Since the BoB never got beyond the airwar stage...............

leitmotiv
08-24-2006, 07:23 PM
Brilliant observation. I can tell a graduate of the National Security College a mile away.

luftluuver
08-24-2006, 10:10 PM
So if all these LW bombers were mining the Channel, then what LW bombers were being used to smash the British land defenses?

1. How are troops transported?
2. How will the Germans cope with contested air?
3. What is going to prevent the RN from interfering?
4. Once ashore, how will the German forces be resupplied?

If we turn our attention to point 3 for a while, the standard response is to say that the Luftwaffe could sink the RN ships. However, the Luftwaffe of the period had a pathetic record against warships. 39 RN destroyers took part in the Dunkirk evacuation. This operation required manoeuvring in a small harbour, with periods stationary while embarking troops. The Luftwaffe had command of the air for long periods. In these ideal conditions, the Luftwaffe managed to put out of commission a grand total of 4 destroyers. 4 out of 39 does not bode well for the Luftwaffe's chances.

The bulk of 9 Army was to be landed on the Romney Marshes. Opposing them would be

2 Territorial Divisions
1 Brigade from India
1 Brigade from new Zealand
1 Armoured Division
1 Canadian Division
1 Army Tank Brigade


http://www.flin.demon.co.uk/althist/seal1.htm


Destroyer losses, Norway battles

40/04/08 Destroyer GLOWWORM (1,345t, 1936) Sunk by gunfire, Admiral Hipper, off Norway

40/04/09 Destroyer GURKHA (1,870t, 1938) Sunk by aircraft bombs, off Stavanger, Norway

40/04/10 Destroyer HARDY (Leader, 1,505t, 1936) Driven ashore, gunfire, Narvik

40/04/10 Destroyer HUNTER (1,340t, 1936) Sunk by surface ship gunfire, in battle of Narvik

horseback
08-24-2006, 10:49 PM
This is all very fascinating, from a former destroyer crewman's viewpoint. Let's consider air to sea warfare as it existed in 1940:

Limited shipboard radar systems--with a very crude method of detecting aircraft, their ranges, altitudes and numbers. Most admirals and captains of the time would have had more faith in the Mark One Eyeball, and for good reason. But it is cloudy at sea, and airplanes can hide in clouds or the glare or the sun far more easily than you suspect.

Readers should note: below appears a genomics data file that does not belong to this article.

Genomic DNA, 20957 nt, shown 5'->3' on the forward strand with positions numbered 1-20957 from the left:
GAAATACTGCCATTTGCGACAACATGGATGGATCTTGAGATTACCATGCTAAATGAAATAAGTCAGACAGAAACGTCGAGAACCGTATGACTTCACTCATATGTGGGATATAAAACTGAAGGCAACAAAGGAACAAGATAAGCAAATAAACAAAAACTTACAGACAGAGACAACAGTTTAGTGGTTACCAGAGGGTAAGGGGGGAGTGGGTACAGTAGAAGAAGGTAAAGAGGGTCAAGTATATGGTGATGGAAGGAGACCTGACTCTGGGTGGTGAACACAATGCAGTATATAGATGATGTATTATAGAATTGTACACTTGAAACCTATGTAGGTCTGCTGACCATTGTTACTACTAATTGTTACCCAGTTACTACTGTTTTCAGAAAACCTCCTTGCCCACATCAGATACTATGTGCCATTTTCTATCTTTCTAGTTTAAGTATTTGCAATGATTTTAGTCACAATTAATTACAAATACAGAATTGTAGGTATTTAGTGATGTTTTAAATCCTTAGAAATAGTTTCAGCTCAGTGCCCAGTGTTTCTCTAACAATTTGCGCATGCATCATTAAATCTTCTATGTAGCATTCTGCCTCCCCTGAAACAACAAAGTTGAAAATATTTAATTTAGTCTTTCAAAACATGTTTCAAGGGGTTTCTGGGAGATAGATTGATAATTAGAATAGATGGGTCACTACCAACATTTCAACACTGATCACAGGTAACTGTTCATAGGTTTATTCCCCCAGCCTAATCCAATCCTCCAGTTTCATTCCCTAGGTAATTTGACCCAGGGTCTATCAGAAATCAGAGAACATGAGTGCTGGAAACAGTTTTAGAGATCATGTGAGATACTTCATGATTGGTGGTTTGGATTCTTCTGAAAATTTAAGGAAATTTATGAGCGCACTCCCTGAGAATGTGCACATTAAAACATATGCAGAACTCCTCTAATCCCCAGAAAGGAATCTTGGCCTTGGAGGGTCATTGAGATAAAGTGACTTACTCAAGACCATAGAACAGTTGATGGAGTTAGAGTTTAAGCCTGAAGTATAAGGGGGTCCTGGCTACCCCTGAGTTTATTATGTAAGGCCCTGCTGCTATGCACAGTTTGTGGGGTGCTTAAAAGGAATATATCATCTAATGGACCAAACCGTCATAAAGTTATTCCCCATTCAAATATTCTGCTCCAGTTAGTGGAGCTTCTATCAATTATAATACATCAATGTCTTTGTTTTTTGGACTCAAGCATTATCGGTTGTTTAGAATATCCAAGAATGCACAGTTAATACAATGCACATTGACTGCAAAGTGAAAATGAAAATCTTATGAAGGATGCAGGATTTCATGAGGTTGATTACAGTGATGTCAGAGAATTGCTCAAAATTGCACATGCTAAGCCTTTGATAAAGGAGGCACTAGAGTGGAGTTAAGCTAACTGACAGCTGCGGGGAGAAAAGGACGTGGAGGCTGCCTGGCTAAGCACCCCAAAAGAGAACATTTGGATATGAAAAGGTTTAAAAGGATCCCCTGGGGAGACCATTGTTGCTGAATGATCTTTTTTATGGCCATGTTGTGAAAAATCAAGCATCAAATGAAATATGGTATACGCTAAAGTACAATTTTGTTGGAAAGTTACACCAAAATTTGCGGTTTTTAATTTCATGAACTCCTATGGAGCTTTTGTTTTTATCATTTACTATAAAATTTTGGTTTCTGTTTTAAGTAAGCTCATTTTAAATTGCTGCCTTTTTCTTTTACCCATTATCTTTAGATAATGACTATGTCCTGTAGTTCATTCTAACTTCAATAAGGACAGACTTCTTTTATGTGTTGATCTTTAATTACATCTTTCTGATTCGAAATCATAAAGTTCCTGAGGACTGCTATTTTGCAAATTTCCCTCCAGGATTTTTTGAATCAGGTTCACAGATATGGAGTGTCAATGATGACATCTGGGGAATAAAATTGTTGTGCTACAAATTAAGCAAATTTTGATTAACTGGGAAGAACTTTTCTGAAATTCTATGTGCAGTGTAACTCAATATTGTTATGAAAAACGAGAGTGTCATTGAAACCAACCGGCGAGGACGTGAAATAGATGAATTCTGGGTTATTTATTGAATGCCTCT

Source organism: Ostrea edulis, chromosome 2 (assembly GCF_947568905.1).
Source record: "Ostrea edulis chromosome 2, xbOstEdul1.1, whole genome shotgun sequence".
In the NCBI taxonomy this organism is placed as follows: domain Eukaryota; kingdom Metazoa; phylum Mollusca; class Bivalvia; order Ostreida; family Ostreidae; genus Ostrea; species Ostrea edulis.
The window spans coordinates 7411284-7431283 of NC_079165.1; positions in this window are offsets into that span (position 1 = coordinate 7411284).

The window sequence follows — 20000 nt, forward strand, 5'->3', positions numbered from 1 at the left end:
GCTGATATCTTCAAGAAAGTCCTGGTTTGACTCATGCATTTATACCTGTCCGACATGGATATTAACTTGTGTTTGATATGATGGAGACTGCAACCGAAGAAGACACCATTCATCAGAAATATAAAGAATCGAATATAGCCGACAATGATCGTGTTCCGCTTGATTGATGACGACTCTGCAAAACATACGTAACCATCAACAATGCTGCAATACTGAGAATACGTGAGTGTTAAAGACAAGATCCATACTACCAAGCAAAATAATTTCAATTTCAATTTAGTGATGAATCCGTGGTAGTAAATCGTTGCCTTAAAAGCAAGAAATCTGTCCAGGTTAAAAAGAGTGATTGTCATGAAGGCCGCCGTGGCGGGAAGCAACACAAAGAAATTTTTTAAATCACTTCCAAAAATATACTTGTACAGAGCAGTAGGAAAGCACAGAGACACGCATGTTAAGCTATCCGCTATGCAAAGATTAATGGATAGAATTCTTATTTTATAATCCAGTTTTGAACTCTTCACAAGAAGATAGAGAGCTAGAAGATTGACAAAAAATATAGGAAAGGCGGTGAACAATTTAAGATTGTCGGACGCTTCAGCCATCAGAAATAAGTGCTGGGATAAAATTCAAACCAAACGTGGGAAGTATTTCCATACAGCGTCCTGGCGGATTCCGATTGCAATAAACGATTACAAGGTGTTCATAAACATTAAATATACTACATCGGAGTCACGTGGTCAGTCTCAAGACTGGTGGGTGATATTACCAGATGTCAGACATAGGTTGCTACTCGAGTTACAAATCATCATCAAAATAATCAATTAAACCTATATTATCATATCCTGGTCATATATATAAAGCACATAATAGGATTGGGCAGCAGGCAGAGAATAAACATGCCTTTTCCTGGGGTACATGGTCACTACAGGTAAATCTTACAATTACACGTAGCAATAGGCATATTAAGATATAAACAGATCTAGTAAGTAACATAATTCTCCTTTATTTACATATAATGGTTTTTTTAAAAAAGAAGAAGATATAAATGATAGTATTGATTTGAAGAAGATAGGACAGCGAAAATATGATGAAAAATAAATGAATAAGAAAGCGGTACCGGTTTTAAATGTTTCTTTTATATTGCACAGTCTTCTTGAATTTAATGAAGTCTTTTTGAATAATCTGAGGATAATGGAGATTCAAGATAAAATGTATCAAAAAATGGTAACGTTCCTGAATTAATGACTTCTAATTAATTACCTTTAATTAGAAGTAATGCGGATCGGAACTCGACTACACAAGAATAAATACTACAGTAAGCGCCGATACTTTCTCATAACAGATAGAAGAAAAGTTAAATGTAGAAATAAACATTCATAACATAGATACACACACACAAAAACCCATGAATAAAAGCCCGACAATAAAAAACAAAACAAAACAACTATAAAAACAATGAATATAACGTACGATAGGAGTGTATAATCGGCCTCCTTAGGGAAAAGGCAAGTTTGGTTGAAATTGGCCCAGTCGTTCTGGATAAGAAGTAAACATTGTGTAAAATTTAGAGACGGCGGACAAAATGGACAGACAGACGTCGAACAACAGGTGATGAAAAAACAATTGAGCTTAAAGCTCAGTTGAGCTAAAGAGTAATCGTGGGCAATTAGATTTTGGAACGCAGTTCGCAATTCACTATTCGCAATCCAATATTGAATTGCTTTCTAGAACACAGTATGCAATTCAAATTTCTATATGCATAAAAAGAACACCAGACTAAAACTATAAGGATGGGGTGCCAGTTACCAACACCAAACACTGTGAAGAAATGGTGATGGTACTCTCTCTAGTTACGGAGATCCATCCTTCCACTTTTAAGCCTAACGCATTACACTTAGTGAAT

NO radar controlled AA guns. Except for the big guns, all the weaponry aimed at attacking aircraft would be muscled into alignment. Accuracy would be poor at best.

Limited amounts of light AA guns on ships, period. Most warships were optimized for killing other ships, not airplanes, as the USN and the IJN learned to their mutual sorrow 2 years later, even after watching the Brits and Jerries hack away at each other. There was a HUGE difference in the amount of AAA carried on ships in 1940 and that carried in 1945.

Ships are large and slow, particularly compared to aircraft. They leave a visible wake trail, which enhances their visual signature. Cruisers and destroyers (the fast ships most likely to be available and effective against the cross Channel invasion fleet) had relatively thin hulls, vulnerable to near misses from bombs, and doubly so to direct hits from heavy machine guns, cannon, bombs and torpedos.

Airplanes are vastly more difficult to hit, especially with manually directed guns. Remember, we aren't talking about the ai directed stuff we encounter in the game here. Even with the kinds of losses the USN had at sea battle in the Pacific, against a foe better prepared for air attack, the cost per sunk warship would be pretty light.

Crowded into the Channel, the Royal Navy would have been highly vulnerable to the dive and medium bombers of the Luftwaffe, which were the best crewed ground/surface attack aircraft in the world at that time, and much more easily defended there by the jagdewaffe than they would be over Kent.

As I understand it, the average German bomber was a pretty effective dive bomber; that was the most effective method for taking out ships at sea at that time.

IMO, the RAF would have to be able to control the airspace over the Channel in order to defeat a seaborne invasion. Without that, the RN would be quickly be sunk or driven out of the contricted waters of the English Channel by the Bf-110s, Stukas and Ju 88s.

cheers

horseback

leitmotiv
08-24-2006, 10:50 PM
I suggest you look at the Roskill's Royal Navy OFFICIAL HISTORY volume on Norway, luftluvver, because your information is ridiculously incomplete. Check the OFFICIAL HISTORY volume on the British Army's state for September 1940. Not one unit was up to its TO&E (Table of Organization and Equipment). It's this kind of juvenile tosh that gives forums their well justified reputations for mindlessness.

luftluuver
08-24-2006, 11:33 PM
Oh dear, have I upset someones manure cart? http://forums.ubi.com/groupee_common/emoticons/icon_biggrin.gif Lots of words but no data from you. Put up or shut up. http://forums.ubi.com/groupee_common/emoticons/icon_wink.gif

9.Armee €" Generaloberst Adolf Strauss

FIRST WAVE

XXXVIII Army Corps: General der Infanterie Erich von Lewinski genannt von Manstein (First-wave landings on English coast between Bexhill and Eastbourne) €" Luftwaffe I./Flak-Regiment 3 attached to corps